The Circle by Dave Eggers
My rating: 4 of 5 stars
There’s a lot being said about Dave Eggers’ latest novel, including a fair amount of criticism about it’s flawed posturing as a kind of parable meant to terrify and jostle the reader out of social media complacency — essentially, that is, an Orwellian caution story for the time of millenials, Big Brother taking selfies.
Much of the criticism seems justified to me; as a story The Circle hits a few flat notes, with almost cartoonishly one-dimensional characters that too often show their hand as being Authorial Megaphones, Eggers almost stridently breaking the writerly cliche to show and not tell. The would-be moral lesson of The Circle would’ve come across just as well and perhaps with even greater weight if emboldened with nuance and complexity, chiefly with its cast of characters. Mae, our young female protagonist is the biggest disappointment here, a small-town girl a bit too easily swept away by the glamorous machinations of The Circle, a social media behemoth stand-in that isn’t so much symbolic of Facebook and Google as a future epitome of all social media efforts. While much of her near frictionless evolution into the poster child of The Circle’s grandest project–a person going entirely ‘transparent’, everything from their vital signs to every moment of their day-to-day activities freely recorded and broadcast–can be attributed to her youthful idealism and appreciation of a remarkable career and lifestyle opportunity, one can’t help but feel there could’ve been a great deal more to the story had she had more empathy with her parents and ex-boyfriend, Mercer, who sit on the other, skeptical side of The Circle’s efforts.
That all said, the story remains fairly compelling and the book is a satisfying read on the whole. It also demands consideration for what it does almost too well: it makes Big Brother look, well, rather wonderful. While many critics have categorized the book as a relatively simple and even heavy-handed warning against the increasing erosion of privacy in the name of digital connectedness that most seems to revolve around narcissism, I really found it to be far more than that. Eggers, to my mind, has gone to great and convincing lengths to capture the temptations of The Circle’s efforts. In a series of ‘lessons’ of a sort from one of The Circle’s ‘Three Wisemen’ leaders, Mae is told of all the ways society and individuals would lead improved lives through complete transparency, the codeword throughout the book for complete surveillance. Children, given tracking chips at birth, nearly eradicate all kidnappings. Complete transparency among adults will nearly eliminate all crime, Bentham’s Panopticon with unlimited technology and funding. A collective of medical data on all people on Earth leading to unprecedented advances in detection and cure rates. A disabled child in California can tune in as a dozen different advanced cameras track a climber advancing up Everest. It continues on and on like this, resonating most effectively in the realm of government, where the trend for politicians to ‘go transparent’ quickly becomes an overwhelming one and leads to the first truly transparent democracy the world has ever seen, corruption and lobbying disappearing seemingly overnight.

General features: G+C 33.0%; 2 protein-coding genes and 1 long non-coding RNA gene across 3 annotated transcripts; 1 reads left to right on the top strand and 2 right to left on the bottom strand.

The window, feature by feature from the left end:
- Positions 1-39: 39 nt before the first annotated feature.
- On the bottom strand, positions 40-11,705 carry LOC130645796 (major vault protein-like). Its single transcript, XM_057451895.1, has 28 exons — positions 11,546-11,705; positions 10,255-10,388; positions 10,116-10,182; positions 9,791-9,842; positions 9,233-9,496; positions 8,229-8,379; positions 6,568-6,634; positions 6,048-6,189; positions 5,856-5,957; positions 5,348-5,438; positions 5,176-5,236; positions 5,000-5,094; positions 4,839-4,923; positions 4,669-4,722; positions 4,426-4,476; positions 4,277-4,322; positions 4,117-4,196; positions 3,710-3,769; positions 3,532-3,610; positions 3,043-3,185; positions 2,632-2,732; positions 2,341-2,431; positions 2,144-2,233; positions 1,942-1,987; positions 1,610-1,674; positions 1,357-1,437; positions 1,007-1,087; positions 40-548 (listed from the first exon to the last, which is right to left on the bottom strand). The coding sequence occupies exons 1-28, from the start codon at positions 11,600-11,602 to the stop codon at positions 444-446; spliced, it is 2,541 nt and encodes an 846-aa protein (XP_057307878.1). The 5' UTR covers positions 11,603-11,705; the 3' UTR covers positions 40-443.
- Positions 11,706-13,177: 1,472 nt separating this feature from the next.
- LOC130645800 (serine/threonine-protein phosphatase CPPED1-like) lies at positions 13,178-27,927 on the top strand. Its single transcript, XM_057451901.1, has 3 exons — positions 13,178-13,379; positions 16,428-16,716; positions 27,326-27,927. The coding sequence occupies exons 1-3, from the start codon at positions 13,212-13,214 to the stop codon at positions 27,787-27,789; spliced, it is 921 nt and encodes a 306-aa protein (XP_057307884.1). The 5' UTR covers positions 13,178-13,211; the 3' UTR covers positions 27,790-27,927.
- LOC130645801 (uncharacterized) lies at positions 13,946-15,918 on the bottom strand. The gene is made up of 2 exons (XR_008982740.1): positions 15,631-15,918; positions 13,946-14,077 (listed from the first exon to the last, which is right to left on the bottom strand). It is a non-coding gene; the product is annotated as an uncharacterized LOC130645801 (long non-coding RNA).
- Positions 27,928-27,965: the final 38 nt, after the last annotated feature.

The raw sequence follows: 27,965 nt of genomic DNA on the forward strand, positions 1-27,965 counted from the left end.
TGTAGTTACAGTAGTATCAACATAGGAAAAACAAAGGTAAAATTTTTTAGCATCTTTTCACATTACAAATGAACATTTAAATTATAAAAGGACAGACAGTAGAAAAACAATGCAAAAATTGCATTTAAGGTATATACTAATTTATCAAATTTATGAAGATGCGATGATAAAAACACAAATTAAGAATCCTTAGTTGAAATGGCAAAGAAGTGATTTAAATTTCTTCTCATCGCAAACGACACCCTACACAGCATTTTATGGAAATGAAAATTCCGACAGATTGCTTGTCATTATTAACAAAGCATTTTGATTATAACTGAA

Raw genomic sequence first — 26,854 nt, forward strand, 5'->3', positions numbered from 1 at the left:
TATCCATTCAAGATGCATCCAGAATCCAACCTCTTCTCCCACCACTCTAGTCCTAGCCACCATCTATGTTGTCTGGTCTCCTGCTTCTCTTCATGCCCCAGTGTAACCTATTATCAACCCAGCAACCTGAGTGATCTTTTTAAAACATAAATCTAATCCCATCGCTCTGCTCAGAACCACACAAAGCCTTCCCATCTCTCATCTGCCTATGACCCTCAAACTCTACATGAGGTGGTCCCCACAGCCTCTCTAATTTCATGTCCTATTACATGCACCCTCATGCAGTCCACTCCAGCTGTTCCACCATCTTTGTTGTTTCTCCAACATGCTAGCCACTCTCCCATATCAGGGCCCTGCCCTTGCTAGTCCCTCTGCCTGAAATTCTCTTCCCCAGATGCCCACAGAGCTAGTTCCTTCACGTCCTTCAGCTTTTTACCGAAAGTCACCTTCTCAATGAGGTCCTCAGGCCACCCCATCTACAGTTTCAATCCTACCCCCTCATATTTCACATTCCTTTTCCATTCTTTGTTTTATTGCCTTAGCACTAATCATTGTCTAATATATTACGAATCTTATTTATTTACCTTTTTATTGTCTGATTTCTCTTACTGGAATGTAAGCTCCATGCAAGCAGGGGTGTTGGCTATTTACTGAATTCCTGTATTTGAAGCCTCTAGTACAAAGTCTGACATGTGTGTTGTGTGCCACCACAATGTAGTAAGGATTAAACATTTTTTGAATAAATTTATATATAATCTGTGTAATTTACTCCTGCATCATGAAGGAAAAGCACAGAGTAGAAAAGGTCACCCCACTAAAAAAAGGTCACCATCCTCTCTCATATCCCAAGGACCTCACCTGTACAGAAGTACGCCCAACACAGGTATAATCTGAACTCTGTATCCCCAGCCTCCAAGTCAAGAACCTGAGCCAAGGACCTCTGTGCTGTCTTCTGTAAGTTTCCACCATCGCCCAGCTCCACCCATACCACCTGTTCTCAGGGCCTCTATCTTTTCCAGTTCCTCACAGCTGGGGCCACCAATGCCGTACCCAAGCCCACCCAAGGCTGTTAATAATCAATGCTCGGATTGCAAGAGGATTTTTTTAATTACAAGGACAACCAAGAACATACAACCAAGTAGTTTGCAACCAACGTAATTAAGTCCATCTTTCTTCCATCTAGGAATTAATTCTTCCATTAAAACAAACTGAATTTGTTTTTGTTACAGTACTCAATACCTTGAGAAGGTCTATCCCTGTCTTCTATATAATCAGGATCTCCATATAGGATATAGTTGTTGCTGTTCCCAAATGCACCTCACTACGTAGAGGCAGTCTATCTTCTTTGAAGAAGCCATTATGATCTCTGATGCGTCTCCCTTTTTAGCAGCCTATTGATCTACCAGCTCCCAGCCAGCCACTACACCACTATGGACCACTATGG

The idealistic hopes play out in the book rather frequently and easily — more criticism is justified here, too, but the effect remains, and is I believe the real brilliance of this book. Eggers isn’t just scaring us all into maybe backing off of Facebook for a while, or caring a bit more about just how much time and money Google is spending to know who we are by trawling every email. He’s playing devil’s advocate for his own warning, arguing emphatically in return that increased digital visibility will have potential positive effects on a global scale, and surely will have many convincing proponents for pushing for those advances.
Philosophically, The Circle isn’t as singleminded as it might at first appear. It isn’t only a cautionary tale from a social media luddite, condemning the age of digital access and monitoring with a heavy hand. It’s richer and more daunting to consider to the full weight of what closing The Circle would mean, and considering why it might, to more than a few, not appear like such a scary story. Eggers leaves it to the reader to feel out these possible futures, and wonder if we can take some of the progress on offer from some of them without the requisite totalitarianism. Here the line between dystopia and utopia is paper thin, and all the more frightening because of it.
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